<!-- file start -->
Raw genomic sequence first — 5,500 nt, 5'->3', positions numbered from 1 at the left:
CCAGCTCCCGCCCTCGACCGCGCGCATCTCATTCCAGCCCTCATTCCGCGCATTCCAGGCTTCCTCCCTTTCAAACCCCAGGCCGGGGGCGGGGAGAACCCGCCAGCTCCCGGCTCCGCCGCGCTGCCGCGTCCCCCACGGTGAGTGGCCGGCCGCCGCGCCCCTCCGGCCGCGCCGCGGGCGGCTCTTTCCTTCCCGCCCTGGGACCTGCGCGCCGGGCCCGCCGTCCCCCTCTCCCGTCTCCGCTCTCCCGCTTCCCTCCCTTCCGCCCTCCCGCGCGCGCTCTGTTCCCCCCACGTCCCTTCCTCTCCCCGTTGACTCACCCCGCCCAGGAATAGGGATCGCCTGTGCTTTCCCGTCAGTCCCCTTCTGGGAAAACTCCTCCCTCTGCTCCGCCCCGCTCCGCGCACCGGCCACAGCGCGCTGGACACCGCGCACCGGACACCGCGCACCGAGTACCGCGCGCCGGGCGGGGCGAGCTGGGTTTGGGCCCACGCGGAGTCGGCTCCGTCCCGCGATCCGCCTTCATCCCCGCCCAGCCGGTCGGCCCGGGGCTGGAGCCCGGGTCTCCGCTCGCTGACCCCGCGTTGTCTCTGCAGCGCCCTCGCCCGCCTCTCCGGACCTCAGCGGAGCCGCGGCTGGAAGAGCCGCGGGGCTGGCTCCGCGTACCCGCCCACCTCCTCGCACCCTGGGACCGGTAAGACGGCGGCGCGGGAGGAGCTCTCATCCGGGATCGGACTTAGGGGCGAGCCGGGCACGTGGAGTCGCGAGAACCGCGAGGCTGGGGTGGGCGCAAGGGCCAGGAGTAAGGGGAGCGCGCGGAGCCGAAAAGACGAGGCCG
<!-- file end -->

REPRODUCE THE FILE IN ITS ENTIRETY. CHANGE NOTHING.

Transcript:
Raw genomic sequence first — 5,500 nt, 5'->3', positions numbered from 1 at the left:
CCAGCTCCCGCCCTCGACCGCGCGCATCTCATTCCAGCCCTCATTCCGCGCATTCCAGGCTTCCTCCCTTTCAAACCCCAGGCCGGGGGCGGGGAGAACCCGCCAGCTCCCGGCTCCGCCGCGCTGCCGCGTCCCCCACGGTGAGTGGCCGGCCGCCGCGCCCCTCCGGCCGCGCCGCGGGCGGCTCTTTCCTTCCCGCCCTGGGACCTGCGCGCCGGGCCCGCCGTCCCCCTCTCCCGTCTCCGCTCTCCCGCTTCCCTCCCTTCCGCCCTCCCGCGCGCGCTCTGTTCCCCCCACGTCCCTTCCTCTCCCCGTTGACTCACCCCGCCCAGGAATAGGGATCGCCTGTGCTTTCCCGTCAGTCCCCTTCTGGGAAAACTCCTCCCTCTGCTCCGCCCCGCTCCGCGCACCGGCCACAGCGCGCTGGACACCGCGCACCGGACACCGCGCACCGAGTACCGCGCGCCGGGCGGGGCGAGCTGGGTTTGGGCCCACGCGGAGTCGGCTCCGTCCCGCGATCCGCCTTCATCCCCGCCCAGCCGGTCGGCCCGGGGCTGGAGCCCGGGTCTCCGCTCGCTGACCCCGCGTTGTCTCTGCAGCGCCCTCGCCCGCCTCTCCGGACCTCAGCGGAGCCGCGGCTGGAAGAGCCGCGGGGCTGGCTCCGCGTACCCGCCCACCTCCTCGCACCCTGGGACCGGTAAGACGGCGGCGCGGGAGGAGCTCTCATCCGGGATCGGACTTAGGGGCGAGCCGGGCACGTGGAGTCGCGAGAACCGCGAGGCTGGGGTGGGCGCAAGGGCCAGGAGTAAGGGGAGCGCGCGGAGCCGAAAAGACGAGGCCG